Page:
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Russia’s Energy Minister Alexander Novak said at this year’s edition of CERAWeek that the country’s oil and gas industry has successfully gotten over the U.S. sanctions, raising crude oil output by 400,000 barrels daily since 2014.
The sanctions, targeting individuals and legal entities close to President Putin, many from the energy industry, were imposed in 2014 by the Obama administration, following Russia’s annexation of the Crimea peninsula and its military involvement in Ukraine.
In his speech, Novak went on to say that unlike many Western companies, Russia’s oil and gas operators fared much better during the crisis, adding that they have managed to bring down production costs to between US$10 and US$15 a barrel on average.
While the latter part of the statement should be taken with a pinch of salt, the former is largely true – Russia’s oil majors had all the government support they needed to weather the worst of the crisis, and they have a lot of experience with slimmer profits, again courtesy of the government, so the shock wasn’t as bad as it was for Western Big Oil and the Middle Eastern Gulf producers.
Asked whether Russia was contemplating OPEC membership, Novak responded in the negative, nevertheless noting that collaboration with the cartel was important for Russia. He added that lack of cooperation over the last few years had resulted in US$500 billion in lost global investments.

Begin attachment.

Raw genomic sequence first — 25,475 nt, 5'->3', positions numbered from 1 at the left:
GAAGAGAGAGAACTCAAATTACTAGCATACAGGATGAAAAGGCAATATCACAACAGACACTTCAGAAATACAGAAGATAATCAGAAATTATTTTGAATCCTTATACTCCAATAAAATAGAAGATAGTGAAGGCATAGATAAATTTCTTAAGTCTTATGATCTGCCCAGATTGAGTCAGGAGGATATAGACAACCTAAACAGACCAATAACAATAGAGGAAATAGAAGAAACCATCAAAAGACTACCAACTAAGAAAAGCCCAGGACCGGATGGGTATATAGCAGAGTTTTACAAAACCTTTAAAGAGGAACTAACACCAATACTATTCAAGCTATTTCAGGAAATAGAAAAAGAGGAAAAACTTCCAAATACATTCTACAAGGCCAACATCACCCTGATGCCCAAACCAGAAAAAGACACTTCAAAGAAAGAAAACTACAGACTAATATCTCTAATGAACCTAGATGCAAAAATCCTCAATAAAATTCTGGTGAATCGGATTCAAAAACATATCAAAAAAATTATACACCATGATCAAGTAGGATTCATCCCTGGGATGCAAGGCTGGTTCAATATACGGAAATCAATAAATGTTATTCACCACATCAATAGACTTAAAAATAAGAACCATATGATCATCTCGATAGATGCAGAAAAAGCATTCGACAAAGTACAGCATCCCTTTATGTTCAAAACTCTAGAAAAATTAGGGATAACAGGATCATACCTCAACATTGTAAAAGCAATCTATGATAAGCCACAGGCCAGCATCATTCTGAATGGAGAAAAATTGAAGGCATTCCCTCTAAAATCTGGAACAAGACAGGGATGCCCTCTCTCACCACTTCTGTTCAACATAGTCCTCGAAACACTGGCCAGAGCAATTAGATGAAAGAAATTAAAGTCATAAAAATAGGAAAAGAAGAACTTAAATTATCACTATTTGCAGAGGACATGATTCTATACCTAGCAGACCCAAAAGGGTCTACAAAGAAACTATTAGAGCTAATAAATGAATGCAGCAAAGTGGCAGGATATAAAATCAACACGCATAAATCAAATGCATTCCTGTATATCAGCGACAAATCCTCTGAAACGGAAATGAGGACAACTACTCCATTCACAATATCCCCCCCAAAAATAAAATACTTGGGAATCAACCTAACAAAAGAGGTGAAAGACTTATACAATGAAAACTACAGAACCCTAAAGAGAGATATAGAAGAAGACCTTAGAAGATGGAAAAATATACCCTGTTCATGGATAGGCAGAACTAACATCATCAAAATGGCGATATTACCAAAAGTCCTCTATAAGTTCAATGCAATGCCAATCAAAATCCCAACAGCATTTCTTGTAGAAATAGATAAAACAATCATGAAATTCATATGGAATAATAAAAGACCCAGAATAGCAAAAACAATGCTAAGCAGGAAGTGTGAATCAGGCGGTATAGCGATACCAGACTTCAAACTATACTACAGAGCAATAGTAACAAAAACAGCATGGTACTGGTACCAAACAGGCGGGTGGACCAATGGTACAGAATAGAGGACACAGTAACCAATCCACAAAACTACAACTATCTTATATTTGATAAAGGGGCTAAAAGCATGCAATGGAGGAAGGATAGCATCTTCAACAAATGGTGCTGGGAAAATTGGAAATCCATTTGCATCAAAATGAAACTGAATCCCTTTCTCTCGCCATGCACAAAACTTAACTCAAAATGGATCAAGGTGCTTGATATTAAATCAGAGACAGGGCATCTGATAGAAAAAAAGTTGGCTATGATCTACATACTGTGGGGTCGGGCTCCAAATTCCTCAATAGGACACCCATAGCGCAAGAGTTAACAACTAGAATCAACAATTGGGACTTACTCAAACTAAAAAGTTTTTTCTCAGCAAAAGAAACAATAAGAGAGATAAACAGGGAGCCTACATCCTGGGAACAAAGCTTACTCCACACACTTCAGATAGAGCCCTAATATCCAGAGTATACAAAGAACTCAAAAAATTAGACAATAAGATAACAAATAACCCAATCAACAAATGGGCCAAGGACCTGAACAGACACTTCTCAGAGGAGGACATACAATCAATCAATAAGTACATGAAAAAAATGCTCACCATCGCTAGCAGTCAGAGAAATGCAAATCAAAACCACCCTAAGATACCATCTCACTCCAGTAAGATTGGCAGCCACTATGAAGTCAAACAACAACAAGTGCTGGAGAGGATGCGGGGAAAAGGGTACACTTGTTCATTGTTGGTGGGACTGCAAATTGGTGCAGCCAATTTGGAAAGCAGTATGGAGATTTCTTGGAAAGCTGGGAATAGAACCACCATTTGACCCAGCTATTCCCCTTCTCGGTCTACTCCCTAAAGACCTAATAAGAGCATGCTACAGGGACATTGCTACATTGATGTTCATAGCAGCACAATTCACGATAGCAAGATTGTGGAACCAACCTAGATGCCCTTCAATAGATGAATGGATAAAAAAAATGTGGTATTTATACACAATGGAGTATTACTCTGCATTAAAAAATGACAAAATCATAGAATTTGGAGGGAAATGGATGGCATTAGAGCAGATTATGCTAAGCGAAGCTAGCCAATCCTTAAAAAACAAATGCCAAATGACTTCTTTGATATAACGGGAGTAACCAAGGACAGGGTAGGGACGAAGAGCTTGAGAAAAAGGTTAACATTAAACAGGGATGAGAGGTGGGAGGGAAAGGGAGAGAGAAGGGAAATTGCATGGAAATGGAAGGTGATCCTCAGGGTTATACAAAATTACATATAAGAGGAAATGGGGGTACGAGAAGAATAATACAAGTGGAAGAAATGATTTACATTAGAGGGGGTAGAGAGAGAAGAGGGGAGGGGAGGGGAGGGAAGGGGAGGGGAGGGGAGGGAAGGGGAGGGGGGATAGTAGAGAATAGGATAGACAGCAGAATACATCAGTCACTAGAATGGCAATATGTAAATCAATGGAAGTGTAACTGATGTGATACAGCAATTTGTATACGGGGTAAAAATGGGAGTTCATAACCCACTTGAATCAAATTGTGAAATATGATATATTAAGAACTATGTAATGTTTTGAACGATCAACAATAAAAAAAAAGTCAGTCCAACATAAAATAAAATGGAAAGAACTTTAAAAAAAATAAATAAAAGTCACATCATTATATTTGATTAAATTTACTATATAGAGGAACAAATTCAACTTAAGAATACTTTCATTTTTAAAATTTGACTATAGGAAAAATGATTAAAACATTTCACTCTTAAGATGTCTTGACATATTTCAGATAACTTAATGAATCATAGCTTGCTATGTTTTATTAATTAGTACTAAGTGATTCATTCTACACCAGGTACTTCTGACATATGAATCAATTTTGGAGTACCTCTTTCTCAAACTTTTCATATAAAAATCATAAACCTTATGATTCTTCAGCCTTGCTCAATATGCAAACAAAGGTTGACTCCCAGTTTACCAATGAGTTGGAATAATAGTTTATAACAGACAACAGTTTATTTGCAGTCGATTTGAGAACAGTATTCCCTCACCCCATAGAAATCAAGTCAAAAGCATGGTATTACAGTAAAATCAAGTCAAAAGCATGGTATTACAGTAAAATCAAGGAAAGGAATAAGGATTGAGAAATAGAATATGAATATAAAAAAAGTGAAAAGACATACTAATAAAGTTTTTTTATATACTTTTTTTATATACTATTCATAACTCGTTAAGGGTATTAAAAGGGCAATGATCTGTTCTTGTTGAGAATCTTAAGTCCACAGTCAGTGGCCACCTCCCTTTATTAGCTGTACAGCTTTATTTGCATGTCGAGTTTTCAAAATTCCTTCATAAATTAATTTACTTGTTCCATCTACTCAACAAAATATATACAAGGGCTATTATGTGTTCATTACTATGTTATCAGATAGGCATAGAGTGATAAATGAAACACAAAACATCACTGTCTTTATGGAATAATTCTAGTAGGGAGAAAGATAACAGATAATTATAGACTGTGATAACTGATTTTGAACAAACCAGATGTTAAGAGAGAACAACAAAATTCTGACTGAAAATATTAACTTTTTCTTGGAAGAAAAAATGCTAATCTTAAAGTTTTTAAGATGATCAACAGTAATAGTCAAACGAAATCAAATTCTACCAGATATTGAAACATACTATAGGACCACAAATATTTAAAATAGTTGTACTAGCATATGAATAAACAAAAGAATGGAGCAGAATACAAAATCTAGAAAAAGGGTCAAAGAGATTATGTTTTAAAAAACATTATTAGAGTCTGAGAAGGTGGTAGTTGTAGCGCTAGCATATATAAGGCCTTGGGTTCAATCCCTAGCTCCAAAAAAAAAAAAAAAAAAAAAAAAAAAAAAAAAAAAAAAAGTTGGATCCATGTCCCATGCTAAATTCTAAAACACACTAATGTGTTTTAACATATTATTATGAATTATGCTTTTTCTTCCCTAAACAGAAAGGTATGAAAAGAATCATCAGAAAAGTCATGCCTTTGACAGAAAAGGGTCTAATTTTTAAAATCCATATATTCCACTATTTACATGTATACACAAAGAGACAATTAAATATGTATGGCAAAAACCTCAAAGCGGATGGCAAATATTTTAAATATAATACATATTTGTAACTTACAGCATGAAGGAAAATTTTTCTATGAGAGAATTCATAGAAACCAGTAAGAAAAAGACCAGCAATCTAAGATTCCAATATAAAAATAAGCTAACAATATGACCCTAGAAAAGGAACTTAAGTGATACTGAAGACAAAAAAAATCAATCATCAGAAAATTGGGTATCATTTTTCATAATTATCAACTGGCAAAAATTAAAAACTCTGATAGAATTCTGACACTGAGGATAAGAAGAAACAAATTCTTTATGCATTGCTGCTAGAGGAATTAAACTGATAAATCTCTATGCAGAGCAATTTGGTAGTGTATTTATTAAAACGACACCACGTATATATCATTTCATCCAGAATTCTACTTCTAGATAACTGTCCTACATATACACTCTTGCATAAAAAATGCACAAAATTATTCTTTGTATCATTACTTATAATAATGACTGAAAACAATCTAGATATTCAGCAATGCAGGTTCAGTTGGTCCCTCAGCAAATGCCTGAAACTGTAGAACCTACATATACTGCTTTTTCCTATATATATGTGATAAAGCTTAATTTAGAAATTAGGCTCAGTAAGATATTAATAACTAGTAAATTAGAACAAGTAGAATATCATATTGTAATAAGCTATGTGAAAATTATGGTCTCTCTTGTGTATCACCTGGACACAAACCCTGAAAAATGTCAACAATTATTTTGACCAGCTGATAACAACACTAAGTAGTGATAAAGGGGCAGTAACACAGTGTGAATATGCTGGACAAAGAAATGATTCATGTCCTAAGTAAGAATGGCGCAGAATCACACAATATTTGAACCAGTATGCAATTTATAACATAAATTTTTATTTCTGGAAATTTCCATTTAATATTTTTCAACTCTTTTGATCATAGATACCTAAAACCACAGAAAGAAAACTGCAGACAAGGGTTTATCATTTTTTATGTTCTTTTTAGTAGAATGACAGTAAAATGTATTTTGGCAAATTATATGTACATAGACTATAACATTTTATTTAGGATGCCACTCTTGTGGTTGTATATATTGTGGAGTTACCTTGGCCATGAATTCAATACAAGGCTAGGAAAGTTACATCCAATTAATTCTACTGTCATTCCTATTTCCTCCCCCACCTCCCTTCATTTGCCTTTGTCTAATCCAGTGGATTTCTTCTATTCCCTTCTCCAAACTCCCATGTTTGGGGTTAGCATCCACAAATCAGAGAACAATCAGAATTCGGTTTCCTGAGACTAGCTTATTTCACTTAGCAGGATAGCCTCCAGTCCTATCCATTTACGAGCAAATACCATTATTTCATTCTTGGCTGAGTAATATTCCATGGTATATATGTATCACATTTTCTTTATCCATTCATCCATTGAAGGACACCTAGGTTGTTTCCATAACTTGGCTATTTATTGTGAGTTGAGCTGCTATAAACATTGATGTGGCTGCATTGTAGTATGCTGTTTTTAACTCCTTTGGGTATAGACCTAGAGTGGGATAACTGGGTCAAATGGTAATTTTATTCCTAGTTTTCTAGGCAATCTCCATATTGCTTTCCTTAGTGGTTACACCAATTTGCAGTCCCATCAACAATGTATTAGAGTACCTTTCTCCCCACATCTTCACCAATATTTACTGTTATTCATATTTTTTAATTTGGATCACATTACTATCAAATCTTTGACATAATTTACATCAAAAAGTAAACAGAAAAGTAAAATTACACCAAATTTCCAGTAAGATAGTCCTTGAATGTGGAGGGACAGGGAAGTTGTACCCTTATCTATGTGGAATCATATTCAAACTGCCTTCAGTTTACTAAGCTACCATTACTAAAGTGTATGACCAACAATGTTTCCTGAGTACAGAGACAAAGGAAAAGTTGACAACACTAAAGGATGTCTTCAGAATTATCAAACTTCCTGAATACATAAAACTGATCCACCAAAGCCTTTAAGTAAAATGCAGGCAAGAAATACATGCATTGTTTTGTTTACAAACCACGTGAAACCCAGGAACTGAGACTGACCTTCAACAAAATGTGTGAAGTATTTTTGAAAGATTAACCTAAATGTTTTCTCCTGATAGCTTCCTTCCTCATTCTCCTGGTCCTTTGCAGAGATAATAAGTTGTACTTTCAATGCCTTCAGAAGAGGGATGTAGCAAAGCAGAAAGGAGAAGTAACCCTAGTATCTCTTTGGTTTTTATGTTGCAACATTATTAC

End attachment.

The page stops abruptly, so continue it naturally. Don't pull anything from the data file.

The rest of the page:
Related: Oil Price, Sanctions Weigh On Russian Stocks, Moscow Unfazed
The Energy Minister’s speech comes amid worry that Russia is curbing its crude oil output slower than it should: the country agreed to shave 300,000 bpd off its average output in the first half of the year, but its compliance rate has been less than exemplary compared with Saudi Arabia’s – the initiator of the supply reduction deal.
Riyadh has already cut more than its quota. It slimmed down daily output to 9.78 million barrels last month, versus a quota of 10.06 million bpd. Russia, on the other hand, announced cut of 100,000 bpd. Novak says Russia’s energy industry has overcome U.S. Sanctions
in January and has made no change in this rate of compliance in February. However, Novak said, the 300,000 bpd target will be struck by the end of April.
By Irina Slav for Oilprice.com
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Irina is a writer for the U.S.-based Divergente LLC consulting firm with over a decade of experience writing on the oil and gas industry.